"name": "VideoLAN",
"version": "",
"description": "VideoLan Web Plugin Bundle",
"plugins": [{"path":"plugins/npvlc.dll", "public":true }]

Looks simpler and neater, isn’t it? Now we get to the problematic part about chrome extension packaging:

It is mostly a zip BUT you have to prepend to it a small header with more or less just the signature.

You can do that either by using chrome built-in facility or by a small ruby script. Reimplementing the same logic in Makefile using openssl is an option, for now I’ll stick with crxmake.

Then first test build for win32 are available as xpi and crx hosted on lscube.org as usual.

Sadly the crx file layout and the not so tolerant firefox xpi unpacker make impossible having a single zip containing both the manifest.xpi and the install.rdf served as xpi and crx.

by the way, wordpress really sucks

The zoom factor in webkit and gecko

Apparently all the major browsers tried to provide a zoom facility to improve the overall accessibility for the web users. Sadly that often breaks horribly your layout, if you are developing pixel precise interaction you might get a flood of strange bug reports you might not reproduce.

We got bitten by it while developing Glossom, severely…

Our way to figure out it’s value is quite simple once you discover it: Firefox scales proportionally the borders and makes the block dimensions constant, Webkit seems to do the opposite. It’s enough to check if a element with known dimensions and border width has it’s value reported as different and your can find our which is the factor.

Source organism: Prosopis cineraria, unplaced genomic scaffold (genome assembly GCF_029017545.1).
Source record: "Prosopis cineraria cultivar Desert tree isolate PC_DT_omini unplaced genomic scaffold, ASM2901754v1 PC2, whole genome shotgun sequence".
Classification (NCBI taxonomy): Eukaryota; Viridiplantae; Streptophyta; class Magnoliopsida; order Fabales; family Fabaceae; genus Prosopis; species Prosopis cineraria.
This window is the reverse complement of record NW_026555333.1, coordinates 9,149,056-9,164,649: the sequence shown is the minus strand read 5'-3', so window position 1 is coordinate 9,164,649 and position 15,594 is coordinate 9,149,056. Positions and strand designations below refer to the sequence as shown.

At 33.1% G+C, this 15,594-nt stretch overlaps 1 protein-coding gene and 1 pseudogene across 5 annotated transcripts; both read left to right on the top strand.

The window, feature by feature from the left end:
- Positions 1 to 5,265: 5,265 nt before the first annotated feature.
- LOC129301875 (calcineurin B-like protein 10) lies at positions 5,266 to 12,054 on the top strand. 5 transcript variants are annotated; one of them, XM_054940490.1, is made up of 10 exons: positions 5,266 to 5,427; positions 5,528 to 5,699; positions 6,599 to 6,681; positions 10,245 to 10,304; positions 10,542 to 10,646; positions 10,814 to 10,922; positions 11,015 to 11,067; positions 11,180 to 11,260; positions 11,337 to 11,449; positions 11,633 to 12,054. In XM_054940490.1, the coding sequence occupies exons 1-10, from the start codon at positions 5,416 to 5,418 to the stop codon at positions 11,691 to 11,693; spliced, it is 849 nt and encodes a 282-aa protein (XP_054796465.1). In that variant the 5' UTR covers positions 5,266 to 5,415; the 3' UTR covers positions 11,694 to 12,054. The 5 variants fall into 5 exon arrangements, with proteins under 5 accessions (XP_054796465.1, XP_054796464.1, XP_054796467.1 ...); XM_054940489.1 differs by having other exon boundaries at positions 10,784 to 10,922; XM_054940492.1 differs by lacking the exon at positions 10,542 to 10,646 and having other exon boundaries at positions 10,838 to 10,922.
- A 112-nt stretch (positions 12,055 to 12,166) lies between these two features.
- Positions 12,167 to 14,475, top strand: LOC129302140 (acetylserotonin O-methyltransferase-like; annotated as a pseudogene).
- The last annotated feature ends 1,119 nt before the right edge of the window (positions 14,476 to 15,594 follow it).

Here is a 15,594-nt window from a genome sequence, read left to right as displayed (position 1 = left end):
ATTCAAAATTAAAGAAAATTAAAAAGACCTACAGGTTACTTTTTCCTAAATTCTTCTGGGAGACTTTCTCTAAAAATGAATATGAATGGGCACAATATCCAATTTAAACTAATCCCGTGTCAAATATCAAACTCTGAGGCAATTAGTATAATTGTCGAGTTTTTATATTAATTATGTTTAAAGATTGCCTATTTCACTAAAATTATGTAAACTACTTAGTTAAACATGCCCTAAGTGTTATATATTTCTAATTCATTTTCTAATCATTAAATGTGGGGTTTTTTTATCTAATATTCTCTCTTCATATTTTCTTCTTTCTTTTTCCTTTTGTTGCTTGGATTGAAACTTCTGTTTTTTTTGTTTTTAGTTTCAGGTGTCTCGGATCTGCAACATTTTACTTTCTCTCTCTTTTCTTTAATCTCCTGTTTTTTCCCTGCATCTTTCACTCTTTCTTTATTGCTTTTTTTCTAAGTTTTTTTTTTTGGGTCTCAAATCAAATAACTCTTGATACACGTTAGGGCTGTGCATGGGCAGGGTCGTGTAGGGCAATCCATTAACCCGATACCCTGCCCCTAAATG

This obviously is quite browser dependent and nobody grants that in different version it might get changed, anyway so far it seems to serve us well.

ACR got support for user permissions

ACR opensource Turbogears2 CMS got support for user permissions to allow users to edit only some pages and create children only in some sections. This should permit to separate work between multiple people in ACR based sites.

ACR also got support for blog/news slice template. This permits to create blogs in ACR with just two clicks instead of having to declare the ACR slicegroup youself.

As usual you can download ACR from http://repo.axant.it/hg/acr by using mercurial